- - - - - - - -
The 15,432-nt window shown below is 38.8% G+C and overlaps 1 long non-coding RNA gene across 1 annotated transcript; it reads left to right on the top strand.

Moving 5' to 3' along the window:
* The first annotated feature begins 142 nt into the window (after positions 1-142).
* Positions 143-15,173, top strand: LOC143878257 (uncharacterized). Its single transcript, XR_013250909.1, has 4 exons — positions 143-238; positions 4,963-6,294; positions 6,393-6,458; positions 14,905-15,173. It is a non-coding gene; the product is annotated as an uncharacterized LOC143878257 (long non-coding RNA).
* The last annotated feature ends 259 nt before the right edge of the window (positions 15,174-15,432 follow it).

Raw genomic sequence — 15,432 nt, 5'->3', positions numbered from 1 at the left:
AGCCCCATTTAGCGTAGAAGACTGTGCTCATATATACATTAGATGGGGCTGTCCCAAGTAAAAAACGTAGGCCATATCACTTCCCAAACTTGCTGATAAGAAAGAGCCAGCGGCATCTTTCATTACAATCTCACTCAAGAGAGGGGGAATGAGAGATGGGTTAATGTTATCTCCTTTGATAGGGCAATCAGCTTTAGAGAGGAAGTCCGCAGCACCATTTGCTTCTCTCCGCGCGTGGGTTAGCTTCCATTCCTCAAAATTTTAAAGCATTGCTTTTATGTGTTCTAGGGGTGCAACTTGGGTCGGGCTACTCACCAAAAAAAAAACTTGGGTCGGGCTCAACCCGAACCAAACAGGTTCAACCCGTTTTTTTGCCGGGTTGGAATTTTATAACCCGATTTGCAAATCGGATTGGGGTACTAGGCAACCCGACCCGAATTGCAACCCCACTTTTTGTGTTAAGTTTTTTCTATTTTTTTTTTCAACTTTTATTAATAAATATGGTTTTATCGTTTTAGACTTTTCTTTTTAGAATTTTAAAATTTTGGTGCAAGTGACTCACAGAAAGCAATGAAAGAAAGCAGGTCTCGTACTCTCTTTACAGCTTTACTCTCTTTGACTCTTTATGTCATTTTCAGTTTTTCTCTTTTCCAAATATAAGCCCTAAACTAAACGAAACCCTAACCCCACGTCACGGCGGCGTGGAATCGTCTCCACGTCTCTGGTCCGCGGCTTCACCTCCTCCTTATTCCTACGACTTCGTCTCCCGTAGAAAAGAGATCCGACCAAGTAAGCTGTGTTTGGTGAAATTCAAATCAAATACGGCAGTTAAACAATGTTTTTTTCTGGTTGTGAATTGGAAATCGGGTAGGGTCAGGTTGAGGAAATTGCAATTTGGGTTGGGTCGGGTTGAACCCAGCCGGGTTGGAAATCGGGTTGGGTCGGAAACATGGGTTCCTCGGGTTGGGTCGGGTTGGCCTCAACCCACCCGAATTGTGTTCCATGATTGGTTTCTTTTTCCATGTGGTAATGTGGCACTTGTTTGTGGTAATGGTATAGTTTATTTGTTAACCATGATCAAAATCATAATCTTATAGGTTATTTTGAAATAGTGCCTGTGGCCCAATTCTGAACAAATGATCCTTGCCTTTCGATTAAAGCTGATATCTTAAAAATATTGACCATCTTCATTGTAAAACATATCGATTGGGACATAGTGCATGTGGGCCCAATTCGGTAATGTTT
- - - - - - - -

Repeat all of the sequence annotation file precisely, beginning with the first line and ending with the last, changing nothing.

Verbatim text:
The 15,432-nt window shown below is 38.8% G+C and overlaps 1 long non-coding RNA gene across 1 annotated transcript; it reads left to right on the top strand.

Moving 5' to 3' along the window:
* The first annotated feature begins 142 nt into the window (after positions 1-142).
* Positions 143-15,173, top strand: LOC143878257 (uncharacterized). Its single transcript, XR_013250909.1, has 4 exons — positions 143-238; positions 4,963-6,294; positions 6,393-6,458; positions 14,905-15,173. It is a non-coding gene; the product is annotated as an uncharacterized LOC143878257 (long non-coding RNA).
* The last annotated feature ends 259 nt before the right edge of the window (positions 15,174-15,432 follow it).

Raw genomic sequence — 15,432 nt, 5'->3', positions numbered from 1 at the left:
AGCCCCATTTAGCGTAGAAGACTGTGCTCATATATACATTAGATGGGGCTGTCCCAAGTAAAAAACGTAGGCCATATCACTTCCCAAACTTGCTGATAAGAAAGAGCCAGCGGCATCTTTCATTACAATCTCACTCAAGAGAGGGGGAATGAGAGATGGGTTAATGTTATCTCCTTTGATAGGGCAATCAGCTTTAGAGAGGAAGTCCGCAGCACCATTTGCTTCTCTCCGCGCGTGGGTTAGCTTCCATTCCTCAAAATTTTAAAGCATTGCTTTTATGTGTTCTAGGGGTGCAACTTGGGTCGGGCTACTCACCAAAAAAAAAACTTGGGTCGGGCTCAACCCGAACCAAACAGGTTCAACCCGTTTTTTTGCCGGGTTGGAATTTTATAACCCGATTTGCAAATCGGATTGGGGTACTAGGCAACCCGACCCGAATTGCAACCCCACTTTTTGTGTTAAGTTTTTTCTATTTTTTTTTTCAACTTTTATTAATAAATATGGTTTTATCGTTTTAGACTTTTCTTTTTAGAATTTTAAAATTTTGGTGCAAGTGACTCACAGAAAGCAATGAAAGAAAGCAGGTCTCGTACTCTCTTTACAGCTTTACTCTCTTTGACTCTTTATGTCATTTTCAGTTTTTCTCTTTTCCAAATATAAGCCCTAAACTAAACGAAACCCTAACCCCACGTCACGGCGGCGTGGAATCGTCTCCACGTCTCTGGTCCGCGGCTTCACCTCCTCCTTATTCCTACGACTTCGTCTCCCGTAGAAAAGAGATCCGACCAAGTAAGCTGTGTTTGGTGAAATTCAAATCAAATACGGCAGTTAAACAATGTTTTTTTCTGGTTGTGAATTGGAAATCGGGTAGGGTCAGGTTGAGGAAATTGCAATTTGGGTTGGGTCGGGTTGAACCCAGCCGGGTTGGAAATCGGGTTGGGTCGGAAACATGGGTTCCTCGGGTTGGGTCGGGTTGGCCTCAACCCACCCGAATTGTGTTCCATGATTGGTTTCTTTTTCCATGTGGTAATGTGGCACTTGTTTGTGGTAATGGTATAGTTTATTTGTTAACCATGATCAAAATCATAATCTTATAGGTTATTTTGAAATAGTGCCTGTGGCCCAATTCTGAACAAATGATCCTTGCCTTTCGATTAAAGCTGATATCTTAAAAATATTGACCATCTTCATTGTAAAACATATCGATTGGGACATAGTGCATGTGGGCCCAATTCGGTAATGTTT